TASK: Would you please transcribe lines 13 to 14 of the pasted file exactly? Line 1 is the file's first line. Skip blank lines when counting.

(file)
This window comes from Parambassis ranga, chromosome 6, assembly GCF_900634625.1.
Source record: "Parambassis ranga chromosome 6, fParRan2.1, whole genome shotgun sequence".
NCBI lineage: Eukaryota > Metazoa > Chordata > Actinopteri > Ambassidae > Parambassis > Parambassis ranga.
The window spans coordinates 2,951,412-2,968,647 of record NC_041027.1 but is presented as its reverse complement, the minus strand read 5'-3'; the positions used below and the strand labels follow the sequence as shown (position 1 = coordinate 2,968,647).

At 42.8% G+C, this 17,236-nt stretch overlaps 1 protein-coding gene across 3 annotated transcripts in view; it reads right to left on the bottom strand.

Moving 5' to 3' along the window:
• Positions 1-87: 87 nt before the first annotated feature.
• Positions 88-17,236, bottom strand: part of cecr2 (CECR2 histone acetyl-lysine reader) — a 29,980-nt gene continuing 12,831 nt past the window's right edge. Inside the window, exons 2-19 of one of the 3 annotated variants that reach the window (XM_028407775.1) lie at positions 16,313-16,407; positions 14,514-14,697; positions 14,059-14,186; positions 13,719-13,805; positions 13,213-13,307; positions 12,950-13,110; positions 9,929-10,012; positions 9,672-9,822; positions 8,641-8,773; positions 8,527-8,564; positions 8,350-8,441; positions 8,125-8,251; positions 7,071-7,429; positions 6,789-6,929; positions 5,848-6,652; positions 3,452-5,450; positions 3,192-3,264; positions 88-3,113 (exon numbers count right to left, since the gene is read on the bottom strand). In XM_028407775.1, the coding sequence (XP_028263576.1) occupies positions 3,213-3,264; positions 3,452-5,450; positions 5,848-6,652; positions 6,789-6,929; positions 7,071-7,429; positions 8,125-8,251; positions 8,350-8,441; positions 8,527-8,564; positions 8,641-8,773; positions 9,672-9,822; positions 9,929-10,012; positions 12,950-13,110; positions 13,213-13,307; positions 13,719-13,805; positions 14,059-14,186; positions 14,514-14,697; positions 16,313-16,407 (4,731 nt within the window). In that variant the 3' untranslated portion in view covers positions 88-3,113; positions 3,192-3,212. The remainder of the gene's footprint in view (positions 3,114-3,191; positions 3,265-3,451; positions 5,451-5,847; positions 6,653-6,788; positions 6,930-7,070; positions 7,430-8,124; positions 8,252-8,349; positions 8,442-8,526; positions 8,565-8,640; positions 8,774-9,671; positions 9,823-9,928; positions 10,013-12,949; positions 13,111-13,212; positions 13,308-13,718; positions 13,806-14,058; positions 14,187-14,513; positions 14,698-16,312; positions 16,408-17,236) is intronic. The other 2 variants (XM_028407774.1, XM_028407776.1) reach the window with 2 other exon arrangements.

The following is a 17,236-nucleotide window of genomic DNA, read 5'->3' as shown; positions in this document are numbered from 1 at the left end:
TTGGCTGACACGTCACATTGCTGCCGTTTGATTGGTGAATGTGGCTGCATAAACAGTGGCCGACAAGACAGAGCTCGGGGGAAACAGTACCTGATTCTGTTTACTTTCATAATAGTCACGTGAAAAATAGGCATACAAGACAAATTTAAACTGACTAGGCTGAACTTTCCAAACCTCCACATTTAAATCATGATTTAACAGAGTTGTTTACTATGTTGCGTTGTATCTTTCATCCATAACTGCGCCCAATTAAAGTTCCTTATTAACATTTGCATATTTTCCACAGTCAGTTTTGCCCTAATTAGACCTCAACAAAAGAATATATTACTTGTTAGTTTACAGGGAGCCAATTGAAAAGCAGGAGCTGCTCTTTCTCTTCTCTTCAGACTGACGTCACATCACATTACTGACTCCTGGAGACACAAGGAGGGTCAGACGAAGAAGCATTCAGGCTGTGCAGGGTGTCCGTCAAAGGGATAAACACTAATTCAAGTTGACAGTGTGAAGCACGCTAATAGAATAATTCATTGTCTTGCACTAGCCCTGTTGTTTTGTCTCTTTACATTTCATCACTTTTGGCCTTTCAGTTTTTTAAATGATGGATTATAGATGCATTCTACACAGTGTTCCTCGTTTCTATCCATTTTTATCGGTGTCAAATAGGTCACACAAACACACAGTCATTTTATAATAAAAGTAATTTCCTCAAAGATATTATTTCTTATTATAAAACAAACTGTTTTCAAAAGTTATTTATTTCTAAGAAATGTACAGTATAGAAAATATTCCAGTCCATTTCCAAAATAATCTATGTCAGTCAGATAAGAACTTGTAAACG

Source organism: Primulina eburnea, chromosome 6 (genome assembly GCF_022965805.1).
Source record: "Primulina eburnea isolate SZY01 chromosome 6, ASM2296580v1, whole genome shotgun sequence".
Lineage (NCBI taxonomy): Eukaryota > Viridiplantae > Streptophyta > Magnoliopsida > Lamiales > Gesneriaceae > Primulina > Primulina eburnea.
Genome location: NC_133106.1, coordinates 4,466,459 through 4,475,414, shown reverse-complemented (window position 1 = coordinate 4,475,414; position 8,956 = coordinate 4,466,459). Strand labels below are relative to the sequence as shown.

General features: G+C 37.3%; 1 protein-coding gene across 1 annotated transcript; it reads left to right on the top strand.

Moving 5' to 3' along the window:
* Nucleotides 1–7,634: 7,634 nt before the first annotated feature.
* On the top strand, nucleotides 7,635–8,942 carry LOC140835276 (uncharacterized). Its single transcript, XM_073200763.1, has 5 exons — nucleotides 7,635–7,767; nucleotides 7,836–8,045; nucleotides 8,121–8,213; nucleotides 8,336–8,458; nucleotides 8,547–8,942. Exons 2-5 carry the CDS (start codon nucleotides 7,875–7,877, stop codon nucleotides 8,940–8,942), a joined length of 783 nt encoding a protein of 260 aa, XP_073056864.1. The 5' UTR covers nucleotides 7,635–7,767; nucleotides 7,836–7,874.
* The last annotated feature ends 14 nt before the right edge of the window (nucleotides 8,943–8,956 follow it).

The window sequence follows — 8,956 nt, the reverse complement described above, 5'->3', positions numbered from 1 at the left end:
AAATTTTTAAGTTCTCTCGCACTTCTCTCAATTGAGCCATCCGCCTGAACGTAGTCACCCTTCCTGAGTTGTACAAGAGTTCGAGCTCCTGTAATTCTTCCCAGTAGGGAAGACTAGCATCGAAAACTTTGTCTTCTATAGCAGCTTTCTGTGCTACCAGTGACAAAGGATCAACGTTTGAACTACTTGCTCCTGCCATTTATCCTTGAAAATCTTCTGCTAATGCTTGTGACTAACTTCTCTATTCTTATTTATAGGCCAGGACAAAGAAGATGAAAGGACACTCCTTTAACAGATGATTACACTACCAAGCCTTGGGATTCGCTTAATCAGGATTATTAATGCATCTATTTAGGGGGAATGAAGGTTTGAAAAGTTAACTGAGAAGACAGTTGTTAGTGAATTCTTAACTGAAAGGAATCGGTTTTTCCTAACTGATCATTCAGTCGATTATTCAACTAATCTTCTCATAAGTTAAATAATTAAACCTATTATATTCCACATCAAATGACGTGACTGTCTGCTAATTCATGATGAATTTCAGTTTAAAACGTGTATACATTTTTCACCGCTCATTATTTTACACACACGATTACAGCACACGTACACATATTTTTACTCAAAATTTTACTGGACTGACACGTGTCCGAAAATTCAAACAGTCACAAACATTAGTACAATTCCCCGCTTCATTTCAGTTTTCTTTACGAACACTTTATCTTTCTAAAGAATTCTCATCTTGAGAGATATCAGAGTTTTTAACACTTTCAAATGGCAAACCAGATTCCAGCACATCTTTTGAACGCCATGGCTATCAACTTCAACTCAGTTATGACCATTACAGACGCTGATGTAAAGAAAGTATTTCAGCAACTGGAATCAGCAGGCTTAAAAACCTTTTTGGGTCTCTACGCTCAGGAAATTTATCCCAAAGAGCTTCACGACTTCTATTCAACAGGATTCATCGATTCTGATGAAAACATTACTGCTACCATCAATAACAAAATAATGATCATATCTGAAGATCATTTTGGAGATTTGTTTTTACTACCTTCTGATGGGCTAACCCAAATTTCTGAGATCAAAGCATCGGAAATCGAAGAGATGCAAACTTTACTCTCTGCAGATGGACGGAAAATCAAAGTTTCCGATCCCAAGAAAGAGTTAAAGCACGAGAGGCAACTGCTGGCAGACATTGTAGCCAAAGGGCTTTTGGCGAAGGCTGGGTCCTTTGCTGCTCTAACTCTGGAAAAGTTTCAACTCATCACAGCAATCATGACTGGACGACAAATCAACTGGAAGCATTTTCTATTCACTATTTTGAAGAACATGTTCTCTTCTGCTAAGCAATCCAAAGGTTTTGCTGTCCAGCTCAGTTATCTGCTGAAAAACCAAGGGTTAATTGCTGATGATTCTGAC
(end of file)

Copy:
Lineage (NCBI taxonomy): Eukaryota > Viridiplantae > Streptophyta > Magnoliopsida > Lamiales > Gesneriaceae > Primulina > Primulina eburnea.
Genome location: NC_133106.1, coordinates 4,466,459 through 4,475,414, shown reverse-complemented (window position 1 = coordinate 4,475,414; position 8,956 = coordinate 4,466,459). Strand labels below are relative to the sequence as shown.